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At 3 Pinellas schools, no doors, thin walls make it harder to learn

The district plans renovations to eliminate remnants of the noisy and distracting open schools design.
Fifth-grade science teacher Jessie Tripp, center, visits with students Synncere Kidd, left, and Trevaughn Hill, right, as the children transition between classes on Wednesday, Oct. 13, at Sandy Lane Elementary in Clearwater. Tripp's classroom, at right, lacks a door to separate the hall from the learning space.
Fifth-grade science teacher Jessie Tripp, center, visits with students Synncere Kidd, left, and Trevaughn Hill, right, as the children transition between classes on Wednesday, Oct. 13, at Sandy Lane Elementary in Clearwater. Tripp's classroom, at right, lacks a door to separate the hall from the learning space. [ DOUGLAS R. CLIFFORD | Times ]
Published Oct. 18

CLEARWATER — Sandy Lane Elementary fifth-grader Amiliyan Dupree says her school needs classroom doors and real walls.

“We can hear literally everything from outside,” the 10-year-old said during lunch recently. “We can hear kids screaming and yelling. ... We can hear when Ms. Harold is playing Justin Bieber.”

Her classmates agreed. The distractions seem magnified, they said, when they have to take tests.

“Without doors, all of us are failing the tests,” said Trevelle Klinghammer, 11. “We just can’t focus.”

Sandy Lane is among the few remainders of Pinellas County’s long-ago experiment with the open schools concept. Built in the 1970s with no classroom walls or doors, the objective was to make it easier for teachers to collaborate and for students to work in groups with children from all classes, as their interests and skills allowed.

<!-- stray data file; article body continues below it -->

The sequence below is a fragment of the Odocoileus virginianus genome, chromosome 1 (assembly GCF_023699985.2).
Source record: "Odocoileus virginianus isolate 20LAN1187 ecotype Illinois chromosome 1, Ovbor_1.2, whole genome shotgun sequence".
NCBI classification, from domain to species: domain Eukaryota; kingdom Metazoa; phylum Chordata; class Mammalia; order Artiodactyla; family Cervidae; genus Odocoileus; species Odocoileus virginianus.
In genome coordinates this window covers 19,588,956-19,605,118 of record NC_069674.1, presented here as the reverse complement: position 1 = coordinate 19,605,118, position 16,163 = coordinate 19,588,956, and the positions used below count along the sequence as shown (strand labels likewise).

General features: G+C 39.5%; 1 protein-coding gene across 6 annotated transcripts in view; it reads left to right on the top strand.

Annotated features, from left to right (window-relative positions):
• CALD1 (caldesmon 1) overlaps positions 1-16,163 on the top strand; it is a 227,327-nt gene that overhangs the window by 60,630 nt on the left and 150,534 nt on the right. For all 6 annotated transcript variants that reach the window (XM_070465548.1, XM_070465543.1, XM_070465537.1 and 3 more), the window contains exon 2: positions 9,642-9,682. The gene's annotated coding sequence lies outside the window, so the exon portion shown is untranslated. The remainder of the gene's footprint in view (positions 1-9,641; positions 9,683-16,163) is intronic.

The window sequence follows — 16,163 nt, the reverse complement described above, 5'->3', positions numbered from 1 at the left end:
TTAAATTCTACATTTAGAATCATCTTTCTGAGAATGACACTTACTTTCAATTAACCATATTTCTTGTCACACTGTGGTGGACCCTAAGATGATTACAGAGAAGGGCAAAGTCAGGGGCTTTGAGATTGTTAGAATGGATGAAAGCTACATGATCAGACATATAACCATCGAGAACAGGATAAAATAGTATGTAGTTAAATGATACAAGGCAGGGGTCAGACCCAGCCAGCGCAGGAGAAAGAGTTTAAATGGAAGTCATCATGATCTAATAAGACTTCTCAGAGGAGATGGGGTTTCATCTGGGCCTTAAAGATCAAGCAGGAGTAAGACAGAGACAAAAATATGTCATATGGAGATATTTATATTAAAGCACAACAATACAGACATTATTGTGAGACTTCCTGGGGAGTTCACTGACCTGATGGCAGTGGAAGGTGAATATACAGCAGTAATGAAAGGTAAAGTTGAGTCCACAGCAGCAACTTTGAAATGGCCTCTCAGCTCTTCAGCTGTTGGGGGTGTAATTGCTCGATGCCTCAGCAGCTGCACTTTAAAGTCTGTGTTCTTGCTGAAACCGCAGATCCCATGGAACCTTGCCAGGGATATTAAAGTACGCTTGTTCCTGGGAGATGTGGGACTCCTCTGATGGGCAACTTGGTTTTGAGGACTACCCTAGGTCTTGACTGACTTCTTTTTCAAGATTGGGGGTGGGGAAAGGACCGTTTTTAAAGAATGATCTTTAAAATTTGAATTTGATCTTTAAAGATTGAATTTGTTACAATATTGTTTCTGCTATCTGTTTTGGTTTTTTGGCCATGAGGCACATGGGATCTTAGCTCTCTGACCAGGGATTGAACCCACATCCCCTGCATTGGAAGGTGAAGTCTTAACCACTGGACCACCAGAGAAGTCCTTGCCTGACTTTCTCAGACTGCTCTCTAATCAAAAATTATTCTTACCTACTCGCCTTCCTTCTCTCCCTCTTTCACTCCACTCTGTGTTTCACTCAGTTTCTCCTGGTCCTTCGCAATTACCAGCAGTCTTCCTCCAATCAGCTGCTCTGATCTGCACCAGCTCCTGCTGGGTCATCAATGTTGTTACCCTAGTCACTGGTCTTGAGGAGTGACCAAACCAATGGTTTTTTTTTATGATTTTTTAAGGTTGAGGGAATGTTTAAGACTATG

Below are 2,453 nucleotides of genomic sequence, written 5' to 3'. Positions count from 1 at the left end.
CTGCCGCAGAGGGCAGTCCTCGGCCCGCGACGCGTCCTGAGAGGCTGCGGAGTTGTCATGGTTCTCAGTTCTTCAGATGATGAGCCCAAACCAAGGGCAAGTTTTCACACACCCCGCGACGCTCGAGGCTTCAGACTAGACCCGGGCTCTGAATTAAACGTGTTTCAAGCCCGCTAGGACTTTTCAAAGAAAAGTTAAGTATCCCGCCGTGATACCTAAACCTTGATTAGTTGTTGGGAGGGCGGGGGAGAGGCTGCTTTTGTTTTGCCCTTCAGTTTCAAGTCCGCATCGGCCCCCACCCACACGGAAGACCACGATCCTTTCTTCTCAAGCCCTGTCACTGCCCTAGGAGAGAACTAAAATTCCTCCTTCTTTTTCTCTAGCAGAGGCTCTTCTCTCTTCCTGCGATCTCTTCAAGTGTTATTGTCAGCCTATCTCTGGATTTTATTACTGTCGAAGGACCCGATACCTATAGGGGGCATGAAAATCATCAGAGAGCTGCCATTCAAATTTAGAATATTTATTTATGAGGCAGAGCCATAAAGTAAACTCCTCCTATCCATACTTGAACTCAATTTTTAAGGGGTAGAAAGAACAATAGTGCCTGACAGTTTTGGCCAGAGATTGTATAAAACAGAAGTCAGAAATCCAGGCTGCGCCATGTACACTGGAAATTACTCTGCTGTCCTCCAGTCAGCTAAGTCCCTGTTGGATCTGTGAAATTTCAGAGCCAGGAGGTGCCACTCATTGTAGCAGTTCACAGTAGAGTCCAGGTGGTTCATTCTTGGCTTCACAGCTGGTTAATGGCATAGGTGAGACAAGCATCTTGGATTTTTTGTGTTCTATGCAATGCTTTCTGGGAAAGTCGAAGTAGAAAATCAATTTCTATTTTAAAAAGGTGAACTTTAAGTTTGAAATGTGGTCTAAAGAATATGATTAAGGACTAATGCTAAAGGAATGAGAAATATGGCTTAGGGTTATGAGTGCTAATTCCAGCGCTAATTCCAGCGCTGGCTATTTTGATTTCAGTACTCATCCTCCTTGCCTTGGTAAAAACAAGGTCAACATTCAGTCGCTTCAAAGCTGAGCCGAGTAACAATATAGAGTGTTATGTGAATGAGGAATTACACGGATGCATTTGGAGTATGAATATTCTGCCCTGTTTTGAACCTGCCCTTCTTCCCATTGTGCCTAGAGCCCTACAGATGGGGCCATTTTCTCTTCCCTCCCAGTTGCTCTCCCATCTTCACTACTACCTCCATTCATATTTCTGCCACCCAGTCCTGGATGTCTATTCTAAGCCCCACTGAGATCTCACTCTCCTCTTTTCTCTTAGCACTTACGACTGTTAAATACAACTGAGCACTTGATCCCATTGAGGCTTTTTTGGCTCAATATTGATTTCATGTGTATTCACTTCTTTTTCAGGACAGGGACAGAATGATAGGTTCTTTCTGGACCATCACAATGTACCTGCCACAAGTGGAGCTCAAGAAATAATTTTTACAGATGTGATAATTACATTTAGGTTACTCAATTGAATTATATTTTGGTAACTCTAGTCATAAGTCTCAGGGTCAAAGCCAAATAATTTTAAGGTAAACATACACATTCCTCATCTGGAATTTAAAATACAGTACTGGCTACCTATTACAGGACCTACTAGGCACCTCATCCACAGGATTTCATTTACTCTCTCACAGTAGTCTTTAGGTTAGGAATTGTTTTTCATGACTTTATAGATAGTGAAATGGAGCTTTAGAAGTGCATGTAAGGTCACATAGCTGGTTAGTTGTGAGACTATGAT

The collaboration and teamwork remain. But the design turned out to be mostly a bust, forcing Pinellas to spend millions overhauling the building interiors with separated, insulated classrooms. Some schools, including Eisenhower Elementary and Bardmoor Elementary, got their improvements a few years ago.

Sandy Lane, Pinellas Central and Bauder elementary schools are now on the district’s five-year construction plan for their turn.

The changes can’t come quickly enough for some of the Sandy Lane teachers.

Don’t get them wrong. They love their school, students and community.

But the 2-inch-thick metal walls that divide classrooms, added in the 1980s after a first round of complaints, have no soundproofing and don’t reach all the way to the ceiling. Most classrooms have no doors, with some teachers putting up shower curtains in the openings just to provide a sense of enclosure.

“When I’m teaching, we can hear what’s going on in all the other classrooms,” said fifth-grade language arts teacher Kate Mamot, who joined the faculty this year. “All three of us are pretty loud and engaging.”

Before coming to Sandy Lane, Mamot taught in portable classrooms with shared walls and doors. But those didn’t come close to the distraction that she’s encountered in her new environment.

“It’s one of my biggest challenges,” she said of the noise intrusion. “If I could just have a door and have some quiet, it would make my job easier.”

It’s not just the sounds from the hallways, either. The adjacent classrooms on the other side of the thin metal dividers can encroach, too.

“I can be in the middle of teaching and third grade will have some hype,” said fifth-grade math teacher Tia Harold, whose room abuts the third-grade pod. “That can be distracting for us.”

And vice versa.

“We can be disruptive when they’re testing,” said Harold, who acknowledged she can get loud. “If they have something that’s important going on, the teacher will come through and tell us to keep it down. That’s as much as we can do to combat sound.”